How the crisis could impact food supplies, trigger social and political unrest


Rising food prices following the Russian invasion of Ukraine, one of the world’s breadbaskets, could trigger riots in poorer countries, said Ngozi Okonjo-Iweala, president of the World Trade Organization (WTO).

Expressing concern over the effects of the Russian invasion, Okonjo-Iweala told the Guardian that as many as 35 African countries depended on food imported from the Black Sea region. Russia and Ukraine together account for 24% of world wheat supplies.

“The impact on food prices and hunger this year and next could be substantial,” Okonjo-Iweala said, adding that food and energy were two of the biggest items consumed by the poor across the country. world.

How bad is that?

Food prices were already rising due to pandemic-related inflation and supply chain disruptions. However, the price of wheat has increased since the outbreak of war in Ukraine. Russia and Ukraine export almost 30% of wheat, 17% of corn and more than half of the sunflower oil in the world.
Meanwhile, two freighters were hit by Russian missiles in the Black Sea port, slamming Ukrainian exports. Other war-induced bottlenecks include the effects of Western sanctions and the boycott of Russian ports by shipping companies. All this disrupted the flow of food and fertilizers from Russia.

Earlier this month, fears of no Russian or Ukrainian wheat in the export market sent prices soaring to a record $12.94 a bushel at the Chicago Board of Trade, the Wall Street reported. Newspaper.

Recently, the Food and Agriculture Organization of the United Nations (FAO) said the Ukraine conflict could push food and feed prices up 8-22% from already high levels. Major producing countries such as India, Australia, Argentina and the United States could fill the gap in the short term, according to the report. However, the agency has estimated that 20-30% of wheat, maize and sunflower seed crops are unlikely to be harvested or planted during the 2022-23 season.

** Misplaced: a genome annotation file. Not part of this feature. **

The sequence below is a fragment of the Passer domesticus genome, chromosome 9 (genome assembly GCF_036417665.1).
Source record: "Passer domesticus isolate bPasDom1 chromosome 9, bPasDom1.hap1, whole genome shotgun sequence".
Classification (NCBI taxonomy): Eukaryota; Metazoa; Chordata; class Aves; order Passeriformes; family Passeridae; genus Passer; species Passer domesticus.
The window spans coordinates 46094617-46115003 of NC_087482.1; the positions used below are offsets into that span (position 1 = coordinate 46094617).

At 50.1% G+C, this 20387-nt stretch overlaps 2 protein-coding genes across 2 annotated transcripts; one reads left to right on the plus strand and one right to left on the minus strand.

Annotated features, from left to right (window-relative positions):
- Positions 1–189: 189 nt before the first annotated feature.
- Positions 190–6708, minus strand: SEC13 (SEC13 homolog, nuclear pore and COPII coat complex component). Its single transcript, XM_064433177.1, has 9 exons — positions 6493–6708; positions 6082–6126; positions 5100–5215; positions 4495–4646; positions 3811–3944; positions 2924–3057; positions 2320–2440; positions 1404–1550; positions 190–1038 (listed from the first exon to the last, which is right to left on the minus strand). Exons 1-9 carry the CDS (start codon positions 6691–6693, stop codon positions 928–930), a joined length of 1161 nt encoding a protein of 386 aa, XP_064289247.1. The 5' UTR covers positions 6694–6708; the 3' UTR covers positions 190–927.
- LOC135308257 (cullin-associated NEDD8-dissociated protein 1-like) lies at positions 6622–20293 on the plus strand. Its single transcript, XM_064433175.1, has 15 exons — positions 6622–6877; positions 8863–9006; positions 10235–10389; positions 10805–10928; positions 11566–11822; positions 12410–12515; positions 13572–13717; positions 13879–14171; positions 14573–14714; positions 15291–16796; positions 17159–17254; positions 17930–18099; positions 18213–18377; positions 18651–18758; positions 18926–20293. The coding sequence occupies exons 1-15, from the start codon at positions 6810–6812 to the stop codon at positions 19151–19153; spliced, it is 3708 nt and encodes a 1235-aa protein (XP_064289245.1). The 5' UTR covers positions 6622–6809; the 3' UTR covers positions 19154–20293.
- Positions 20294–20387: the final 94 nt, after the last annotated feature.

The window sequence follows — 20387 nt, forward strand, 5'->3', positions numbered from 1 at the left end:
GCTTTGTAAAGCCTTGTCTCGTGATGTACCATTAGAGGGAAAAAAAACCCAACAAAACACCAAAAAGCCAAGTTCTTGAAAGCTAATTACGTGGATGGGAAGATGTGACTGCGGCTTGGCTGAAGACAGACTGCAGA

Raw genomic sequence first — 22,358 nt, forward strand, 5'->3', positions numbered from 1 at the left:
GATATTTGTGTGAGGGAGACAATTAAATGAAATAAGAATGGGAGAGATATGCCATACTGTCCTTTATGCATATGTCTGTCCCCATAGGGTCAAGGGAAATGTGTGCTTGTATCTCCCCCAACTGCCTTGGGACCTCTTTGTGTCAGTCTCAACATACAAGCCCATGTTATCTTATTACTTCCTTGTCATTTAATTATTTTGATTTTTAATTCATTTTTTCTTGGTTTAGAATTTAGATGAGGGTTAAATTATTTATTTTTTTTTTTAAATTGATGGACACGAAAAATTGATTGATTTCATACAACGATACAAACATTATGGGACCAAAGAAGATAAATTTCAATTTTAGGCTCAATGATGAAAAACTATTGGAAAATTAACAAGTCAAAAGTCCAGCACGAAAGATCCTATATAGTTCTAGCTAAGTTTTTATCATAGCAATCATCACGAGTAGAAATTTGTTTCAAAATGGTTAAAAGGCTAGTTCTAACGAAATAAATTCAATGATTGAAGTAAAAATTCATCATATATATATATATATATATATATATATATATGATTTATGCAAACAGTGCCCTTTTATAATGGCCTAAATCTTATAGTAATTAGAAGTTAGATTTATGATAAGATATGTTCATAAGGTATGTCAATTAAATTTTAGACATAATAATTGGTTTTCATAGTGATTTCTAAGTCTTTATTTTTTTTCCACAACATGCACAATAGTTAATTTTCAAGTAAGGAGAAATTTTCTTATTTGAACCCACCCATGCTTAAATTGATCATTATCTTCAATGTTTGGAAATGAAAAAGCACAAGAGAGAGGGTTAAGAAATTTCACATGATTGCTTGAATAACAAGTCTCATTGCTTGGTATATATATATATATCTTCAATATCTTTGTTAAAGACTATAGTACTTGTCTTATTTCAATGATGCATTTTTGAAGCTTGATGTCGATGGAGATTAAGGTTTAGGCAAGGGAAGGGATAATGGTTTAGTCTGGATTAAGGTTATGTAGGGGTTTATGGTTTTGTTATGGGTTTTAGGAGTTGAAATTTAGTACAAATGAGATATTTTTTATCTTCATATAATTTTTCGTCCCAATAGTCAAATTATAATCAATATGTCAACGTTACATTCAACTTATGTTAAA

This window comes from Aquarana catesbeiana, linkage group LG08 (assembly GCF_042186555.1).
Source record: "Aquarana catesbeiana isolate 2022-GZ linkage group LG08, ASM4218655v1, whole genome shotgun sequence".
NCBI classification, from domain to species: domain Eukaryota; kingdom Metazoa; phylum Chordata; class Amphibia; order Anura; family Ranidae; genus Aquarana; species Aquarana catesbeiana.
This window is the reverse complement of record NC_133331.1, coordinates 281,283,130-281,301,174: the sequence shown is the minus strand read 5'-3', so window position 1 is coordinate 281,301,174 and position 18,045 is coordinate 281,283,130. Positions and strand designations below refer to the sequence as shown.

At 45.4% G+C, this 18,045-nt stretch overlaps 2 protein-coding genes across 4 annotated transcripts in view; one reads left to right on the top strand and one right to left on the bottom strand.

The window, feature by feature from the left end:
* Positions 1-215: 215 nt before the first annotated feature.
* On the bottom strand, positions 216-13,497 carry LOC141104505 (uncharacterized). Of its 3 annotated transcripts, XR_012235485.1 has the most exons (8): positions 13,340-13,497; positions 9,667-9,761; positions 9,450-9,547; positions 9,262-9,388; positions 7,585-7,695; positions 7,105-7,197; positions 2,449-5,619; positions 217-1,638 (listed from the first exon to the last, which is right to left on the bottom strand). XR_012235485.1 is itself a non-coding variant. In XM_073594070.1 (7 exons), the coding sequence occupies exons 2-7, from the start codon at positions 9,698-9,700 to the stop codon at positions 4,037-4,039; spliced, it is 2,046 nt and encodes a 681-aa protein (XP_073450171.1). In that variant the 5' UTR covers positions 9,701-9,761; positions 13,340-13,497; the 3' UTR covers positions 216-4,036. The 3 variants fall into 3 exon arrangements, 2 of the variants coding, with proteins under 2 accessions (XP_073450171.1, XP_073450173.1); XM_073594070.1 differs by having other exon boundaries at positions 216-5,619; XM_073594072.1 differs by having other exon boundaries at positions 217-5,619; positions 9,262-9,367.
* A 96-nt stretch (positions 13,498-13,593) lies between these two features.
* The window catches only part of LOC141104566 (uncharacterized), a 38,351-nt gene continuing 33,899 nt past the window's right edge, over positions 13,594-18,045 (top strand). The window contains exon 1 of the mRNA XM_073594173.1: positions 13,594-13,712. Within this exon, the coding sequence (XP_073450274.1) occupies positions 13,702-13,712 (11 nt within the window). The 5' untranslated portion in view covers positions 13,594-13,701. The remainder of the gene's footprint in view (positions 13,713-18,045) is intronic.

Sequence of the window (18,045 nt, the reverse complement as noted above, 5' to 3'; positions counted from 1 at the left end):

Between 2019 and 2022, the number of people on the brink of starvation rose from 27 million to 44 million, wrote David Beasley, executive director of the United Nations World Food Program, in the Washington Post.

“If the Black Sea transport corridors are further disrupted by this incipient war, transport prices will rise in parallel, doubling or even tripling,” Beasley wrote.

Widespread impact

Experts have said rising food prices could lead to unrest in several countries, such as during the 2007-2008 crisis, when riots broke out in countries like Bangladesh and Haiti. People have already started to protest against soaring prices in Iraq. “Rising prices are strangling us, whether it’s bread or other food products,” Hassan Kazem, a retired teacher, told AFP.

Dwindling food supplies following the ongoing conflict in Ukraine could trigger unrest, AGCO chief executive Eric Hansotia told CNBC.

“The last time we had this kind of disruption was one of the main triggers for the Arab Spring,” he said, referring to social uprisings in the Middle East and North Africa about the high cost of food in the early 2010s.

Already, households in North African countries are rushing to stock up on staples like flour and semolina due to soaring food prices following Russia’s invasion of Ukraine.

Several Arab countries, Tunisia, Morocco and Libya import wheat from Russia and Ukraine.

The current situation could push Tunisia, which was already struggling to pay for food imports before February, towards economic collapse, Indian Express reported. There have also been protests in Morocco against inflation.

Opportunity for Indian farmers

The growing demand has opened an export route for Indian farmers. Between April and January 2021-22, India exported over 6 million tonnes (mt) of wheat. Similarly, rice exports reached 14 million tons in April-January against the record of 13.1 million tons in 2020-21. Maize exports are also expected to climb above levels of 3.5-4 tonnes last seen in 2013-14, Indian Express reported.

First post: STI


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